KABUL: President Ashraf Ghani has invited the Taliban to Kandahar for discussions on bringing peace to Afghanistan. In a trip to the southern province on Thursday, Ghani said if the Taliban are willing to bring peace, they can come to Kandahar to hold talks with the delegation of the Islamic Republic of Afghanistan.
Ghani said the Afghan people will not allow a further release of Taliban prisoners, as the group has not reduced violence.
Referring to the recent attacks by the Taliban in various parts of Kandahar, Ghani pledged that the Afghan security forces will restore security for the people in the province. “(The Taliban) say that their agreement with the US is better than the Sharia (Islamic) law,” said Ghani. Presumably referring to the demands of the republic’s negotiation team, Ghani said: “If (the Taliban) do not accept, they can come and hold talks in the shrine of Mirwais Neka and Ahmad Shah Baba (Ahmad Shah Abdali).”
Ghani said that last year the Taliban destroyed 16 per cent of the nation’s wealth in the war, stating that the Taliban’s call for the release of more prisoners at this stage is not acceptable. “Now that they (Taliban) ask for the release of another 2,000 (prisoners), will you (people) allow their release? No! We saw that the bloodshed did not stop. They must stop the bloodshed so we can talk,” said Ghani.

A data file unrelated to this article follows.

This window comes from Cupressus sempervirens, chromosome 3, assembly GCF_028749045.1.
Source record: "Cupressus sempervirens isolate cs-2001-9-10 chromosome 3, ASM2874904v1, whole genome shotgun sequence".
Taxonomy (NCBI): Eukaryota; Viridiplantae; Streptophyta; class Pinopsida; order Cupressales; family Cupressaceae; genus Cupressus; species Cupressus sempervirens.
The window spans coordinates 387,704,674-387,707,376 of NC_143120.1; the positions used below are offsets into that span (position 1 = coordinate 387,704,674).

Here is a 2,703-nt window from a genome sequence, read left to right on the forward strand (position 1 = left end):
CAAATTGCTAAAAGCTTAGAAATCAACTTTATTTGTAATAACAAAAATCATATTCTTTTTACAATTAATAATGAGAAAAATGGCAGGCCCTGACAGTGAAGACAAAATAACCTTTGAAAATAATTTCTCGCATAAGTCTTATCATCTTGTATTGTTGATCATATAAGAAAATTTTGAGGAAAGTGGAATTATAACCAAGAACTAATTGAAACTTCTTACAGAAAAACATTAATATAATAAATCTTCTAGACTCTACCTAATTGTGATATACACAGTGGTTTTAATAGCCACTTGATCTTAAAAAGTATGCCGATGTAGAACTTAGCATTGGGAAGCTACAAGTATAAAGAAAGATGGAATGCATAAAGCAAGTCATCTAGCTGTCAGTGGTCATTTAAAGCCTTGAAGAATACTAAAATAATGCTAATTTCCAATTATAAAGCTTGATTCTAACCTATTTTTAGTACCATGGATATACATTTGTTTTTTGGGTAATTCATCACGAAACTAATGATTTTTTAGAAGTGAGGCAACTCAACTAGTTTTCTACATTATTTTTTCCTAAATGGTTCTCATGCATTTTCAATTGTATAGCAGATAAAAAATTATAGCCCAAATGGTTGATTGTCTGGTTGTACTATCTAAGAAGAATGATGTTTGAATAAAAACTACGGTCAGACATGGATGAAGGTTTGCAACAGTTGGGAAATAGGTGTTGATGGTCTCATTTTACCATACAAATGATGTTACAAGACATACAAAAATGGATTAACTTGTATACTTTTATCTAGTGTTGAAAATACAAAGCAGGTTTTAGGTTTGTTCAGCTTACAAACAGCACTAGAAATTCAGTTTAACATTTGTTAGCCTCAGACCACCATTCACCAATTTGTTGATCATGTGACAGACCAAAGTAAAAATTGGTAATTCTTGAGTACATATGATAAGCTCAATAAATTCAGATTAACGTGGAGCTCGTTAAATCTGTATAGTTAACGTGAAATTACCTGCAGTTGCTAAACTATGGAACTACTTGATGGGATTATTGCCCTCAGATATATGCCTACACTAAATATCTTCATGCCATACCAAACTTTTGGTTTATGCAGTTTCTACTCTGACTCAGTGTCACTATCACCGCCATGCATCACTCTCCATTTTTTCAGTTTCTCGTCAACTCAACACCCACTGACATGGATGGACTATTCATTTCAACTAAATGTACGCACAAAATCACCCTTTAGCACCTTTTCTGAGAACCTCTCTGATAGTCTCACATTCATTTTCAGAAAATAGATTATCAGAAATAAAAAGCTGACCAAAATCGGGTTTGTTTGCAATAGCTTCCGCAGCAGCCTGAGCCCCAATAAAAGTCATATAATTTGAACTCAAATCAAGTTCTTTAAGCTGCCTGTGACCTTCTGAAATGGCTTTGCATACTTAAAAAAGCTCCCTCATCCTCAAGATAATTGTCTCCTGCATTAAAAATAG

First Vice President Amrullah Saleh said “the commitments that were made by the Taliban about peace and about kicking out 19 or 20 terrorist groups from our soil—not one of those commitments has been implemented”. Foreign forces in Afghanistan are pursuing their own interests, which correspond to Afghanistan’s, he added. “They are staying here in pursuit of their own interests, our interests and their interests are shared against terrorism.”
Meanwhile, Gen. Mark Milley, chairman of the US Joint Chiefs of Staff, held unannounced talks with Taliban peace negotiators in Doha, capital of Qatar, to urge a reduction in violence across Afghanistan, AP reported. Gen. Milley met for about two hours with the Taliban negotiators on Tuesday and on Wednesday flew to Kabul to discuss the peace process with President Ghani, the report said.
“The most important part of the discussions that I had with both the Taliban and the government of Afghanistan was the need for an immediate reduction in violence,” Gen. Milley told three reporters, including one from the AP, who accompanied him to Qatar and Afghanistan. “Everything else hinges on that.”
Following ground rules set by Gen. Milley for security reasons, the journalists traveling with him agreed not to report on either set of talks until he had departed the region, according to the report.
In Kabul, President Ghani met Gen. Milley on Wednesday evening, the Presidential Palace said, adding: “Both sides expressed their concerns over the escalation of violence in Afghanistan and discussed the Afghan peace process and the immediate need for a ceasefire.”
Gen. Milley also met Chief of Army Staff Gen. Mohammad Yasin Zia and other Afghan officials.